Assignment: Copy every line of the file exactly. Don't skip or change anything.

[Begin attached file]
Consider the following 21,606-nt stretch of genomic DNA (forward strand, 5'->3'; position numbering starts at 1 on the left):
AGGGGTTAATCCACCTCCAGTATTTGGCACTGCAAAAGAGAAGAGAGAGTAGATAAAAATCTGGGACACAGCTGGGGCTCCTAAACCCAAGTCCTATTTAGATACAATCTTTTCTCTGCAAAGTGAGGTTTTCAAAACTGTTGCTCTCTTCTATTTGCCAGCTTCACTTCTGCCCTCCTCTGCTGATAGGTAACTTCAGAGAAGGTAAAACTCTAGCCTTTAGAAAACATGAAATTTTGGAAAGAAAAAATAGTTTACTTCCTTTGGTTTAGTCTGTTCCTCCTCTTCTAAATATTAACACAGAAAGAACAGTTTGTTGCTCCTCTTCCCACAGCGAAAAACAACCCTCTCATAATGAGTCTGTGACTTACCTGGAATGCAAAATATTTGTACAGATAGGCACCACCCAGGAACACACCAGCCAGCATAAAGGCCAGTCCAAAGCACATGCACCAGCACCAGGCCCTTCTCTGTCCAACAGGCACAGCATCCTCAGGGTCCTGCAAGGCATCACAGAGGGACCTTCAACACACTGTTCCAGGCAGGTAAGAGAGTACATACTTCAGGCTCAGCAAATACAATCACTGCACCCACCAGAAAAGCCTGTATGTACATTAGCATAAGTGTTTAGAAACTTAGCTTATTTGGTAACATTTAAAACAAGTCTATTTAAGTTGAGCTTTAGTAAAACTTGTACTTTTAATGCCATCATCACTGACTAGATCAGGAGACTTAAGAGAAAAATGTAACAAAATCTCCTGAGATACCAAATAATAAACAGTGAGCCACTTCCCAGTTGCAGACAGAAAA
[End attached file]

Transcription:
Consider the following 21,606-nt stretch of genomic DNA (forward strand, 5'->3'; position numbering starts at 1 on the left):
AGGGGTTAATCCACCTCCAGTATTTGGCACTGCAAAAGAGAAGAGAGAGTAGATAAAAATCTGGGACACAGCTGGGGCTCCTAAACCCAAGTCCTATTTAGATACAATCTTTTCTCTGCAAAGTGAGGTTTTCAAAACTGTTGCTCTCTTCTATTTGCCAGCTTCACTTCTGCCCTCCTCTGCTGATAGGTAACTTCAGAGAAGGTAAAACTCTAGCCTTTAGAAAACATGAAATTTTGGAAAGAAAAAATAGTTTACTTCCTTTGGTTTAGTCTGTTCCTCCTCTTCTAAATATTAACACAGAAAGAACAGTTTGTTGCTCCTCTTCCCACAGCGAAAAACAACCCTCTCATAATGAGTCTGTGACTTACCTGGAATGCAAAATATTTGTACAGATAGGCACCACCCAGGAACACACCAGCCAGCATAAAGGCCAGTCCAAAGCACATGCACCAGCACCAGGCCCTTCTCTGTCCAACAGGCACAGCATCCTCAGGGTCCTGCAAGGCATCACAGAGGGACCTTCAACACACTGTTCCAGGCAGGTAAGAGAGTACATACTTCAGGCTCAGCAAATACAATCACTGCACCCACCAGAAAAGCCTGTATGTACATTAGCATAAGTGTTTAGAAACTTAGCTTATTTGGTAACATTTAAAACAAGTCTATTTAAGTTGAGCTTTAGTAAAACTTGTACTTTTAATGCCATCATCACTGACTAGATCAGGAGACTTAAGAGAAAAATGTAACAAAATCTCCTGAGATACCAAATAATAAACAGTGAGCCACTTCCCAGTTGCAGACAGAAAA